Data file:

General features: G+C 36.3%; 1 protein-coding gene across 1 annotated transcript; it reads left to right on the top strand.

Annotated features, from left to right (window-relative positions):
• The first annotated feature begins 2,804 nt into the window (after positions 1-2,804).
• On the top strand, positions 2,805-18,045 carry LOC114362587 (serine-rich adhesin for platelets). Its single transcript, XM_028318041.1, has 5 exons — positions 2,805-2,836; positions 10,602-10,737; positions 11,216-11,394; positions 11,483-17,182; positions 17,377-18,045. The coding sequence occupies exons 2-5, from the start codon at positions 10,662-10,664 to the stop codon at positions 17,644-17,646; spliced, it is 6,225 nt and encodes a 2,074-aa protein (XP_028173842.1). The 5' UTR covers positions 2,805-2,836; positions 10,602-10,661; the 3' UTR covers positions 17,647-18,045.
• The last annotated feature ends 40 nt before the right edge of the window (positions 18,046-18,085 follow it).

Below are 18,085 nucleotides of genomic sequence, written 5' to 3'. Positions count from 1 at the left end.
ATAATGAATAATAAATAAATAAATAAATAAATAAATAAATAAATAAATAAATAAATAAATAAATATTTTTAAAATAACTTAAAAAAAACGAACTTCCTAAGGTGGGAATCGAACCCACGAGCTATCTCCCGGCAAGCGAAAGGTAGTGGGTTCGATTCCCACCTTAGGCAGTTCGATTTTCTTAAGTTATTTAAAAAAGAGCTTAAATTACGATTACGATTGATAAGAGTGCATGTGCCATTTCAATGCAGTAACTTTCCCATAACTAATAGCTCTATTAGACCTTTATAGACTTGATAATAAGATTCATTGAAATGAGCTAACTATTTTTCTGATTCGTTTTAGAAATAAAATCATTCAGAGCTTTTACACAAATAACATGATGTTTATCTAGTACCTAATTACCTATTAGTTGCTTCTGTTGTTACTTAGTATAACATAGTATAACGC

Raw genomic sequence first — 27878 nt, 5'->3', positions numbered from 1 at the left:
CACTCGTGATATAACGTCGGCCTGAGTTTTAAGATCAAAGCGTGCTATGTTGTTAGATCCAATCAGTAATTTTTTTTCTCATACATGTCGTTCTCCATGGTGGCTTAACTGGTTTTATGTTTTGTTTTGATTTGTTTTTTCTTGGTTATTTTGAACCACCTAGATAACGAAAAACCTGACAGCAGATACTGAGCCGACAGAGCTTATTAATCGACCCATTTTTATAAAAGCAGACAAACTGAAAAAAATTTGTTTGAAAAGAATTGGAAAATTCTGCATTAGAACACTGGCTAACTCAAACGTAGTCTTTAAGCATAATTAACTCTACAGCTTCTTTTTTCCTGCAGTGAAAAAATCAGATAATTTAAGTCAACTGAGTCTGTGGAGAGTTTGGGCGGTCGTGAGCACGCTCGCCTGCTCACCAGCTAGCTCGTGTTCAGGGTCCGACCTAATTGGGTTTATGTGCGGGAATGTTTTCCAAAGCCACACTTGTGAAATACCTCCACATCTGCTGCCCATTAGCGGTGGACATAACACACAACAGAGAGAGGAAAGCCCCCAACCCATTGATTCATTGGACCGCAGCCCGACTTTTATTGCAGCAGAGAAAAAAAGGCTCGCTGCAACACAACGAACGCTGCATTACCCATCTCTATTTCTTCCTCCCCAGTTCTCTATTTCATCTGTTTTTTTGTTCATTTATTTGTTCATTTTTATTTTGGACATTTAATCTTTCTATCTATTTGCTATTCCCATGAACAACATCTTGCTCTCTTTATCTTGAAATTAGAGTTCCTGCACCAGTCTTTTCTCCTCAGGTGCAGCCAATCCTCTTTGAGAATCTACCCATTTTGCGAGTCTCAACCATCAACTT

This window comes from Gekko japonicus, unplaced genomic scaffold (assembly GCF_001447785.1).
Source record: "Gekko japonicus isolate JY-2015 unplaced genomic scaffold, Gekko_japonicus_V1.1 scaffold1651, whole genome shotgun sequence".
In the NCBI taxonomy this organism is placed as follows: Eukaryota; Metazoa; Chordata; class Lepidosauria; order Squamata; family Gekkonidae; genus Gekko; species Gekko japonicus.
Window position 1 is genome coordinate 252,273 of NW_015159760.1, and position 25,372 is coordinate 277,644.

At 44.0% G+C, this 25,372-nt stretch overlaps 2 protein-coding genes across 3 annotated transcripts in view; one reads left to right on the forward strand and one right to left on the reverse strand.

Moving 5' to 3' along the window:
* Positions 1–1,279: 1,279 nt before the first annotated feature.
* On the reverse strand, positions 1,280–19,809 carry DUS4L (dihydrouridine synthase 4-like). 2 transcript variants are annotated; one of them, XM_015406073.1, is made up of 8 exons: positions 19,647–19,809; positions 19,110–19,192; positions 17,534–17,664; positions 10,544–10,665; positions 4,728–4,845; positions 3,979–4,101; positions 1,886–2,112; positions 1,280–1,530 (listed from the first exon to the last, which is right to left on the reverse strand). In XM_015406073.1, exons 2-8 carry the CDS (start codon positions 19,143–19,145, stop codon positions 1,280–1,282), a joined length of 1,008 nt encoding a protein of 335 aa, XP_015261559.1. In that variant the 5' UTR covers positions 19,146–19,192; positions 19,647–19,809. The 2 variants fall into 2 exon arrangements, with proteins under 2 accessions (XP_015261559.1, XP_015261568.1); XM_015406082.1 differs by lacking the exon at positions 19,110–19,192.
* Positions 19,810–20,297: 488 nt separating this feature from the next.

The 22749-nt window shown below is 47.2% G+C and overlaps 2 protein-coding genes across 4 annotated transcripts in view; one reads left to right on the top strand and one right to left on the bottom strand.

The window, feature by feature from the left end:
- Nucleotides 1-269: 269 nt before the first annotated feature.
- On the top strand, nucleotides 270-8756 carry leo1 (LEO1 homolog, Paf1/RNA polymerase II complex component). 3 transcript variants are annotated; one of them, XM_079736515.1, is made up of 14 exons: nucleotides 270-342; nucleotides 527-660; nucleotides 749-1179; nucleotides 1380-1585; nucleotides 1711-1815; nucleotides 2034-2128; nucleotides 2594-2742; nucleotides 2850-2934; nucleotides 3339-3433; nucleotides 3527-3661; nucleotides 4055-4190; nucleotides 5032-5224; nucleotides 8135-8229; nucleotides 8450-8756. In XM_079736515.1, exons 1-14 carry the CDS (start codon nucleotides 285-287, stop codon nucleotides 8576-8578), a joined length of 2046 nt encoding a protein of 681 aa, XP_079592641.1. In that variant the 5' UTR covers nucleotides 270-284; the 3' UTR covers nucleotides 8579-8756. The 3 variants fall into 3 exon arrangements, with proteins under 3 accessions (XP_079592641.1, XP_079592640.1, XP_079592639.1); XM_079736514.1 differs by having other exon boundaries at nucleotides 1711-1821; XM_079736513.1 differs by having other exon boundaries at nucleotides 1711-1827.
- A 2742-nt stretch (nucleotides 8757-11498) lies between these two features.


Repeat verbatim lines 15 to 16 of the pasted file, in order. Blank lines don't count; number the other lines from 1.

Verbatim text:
Moving 5' to 3' along the window:
* Positions 1–1,279: 1,279 nt before the first annotated feature.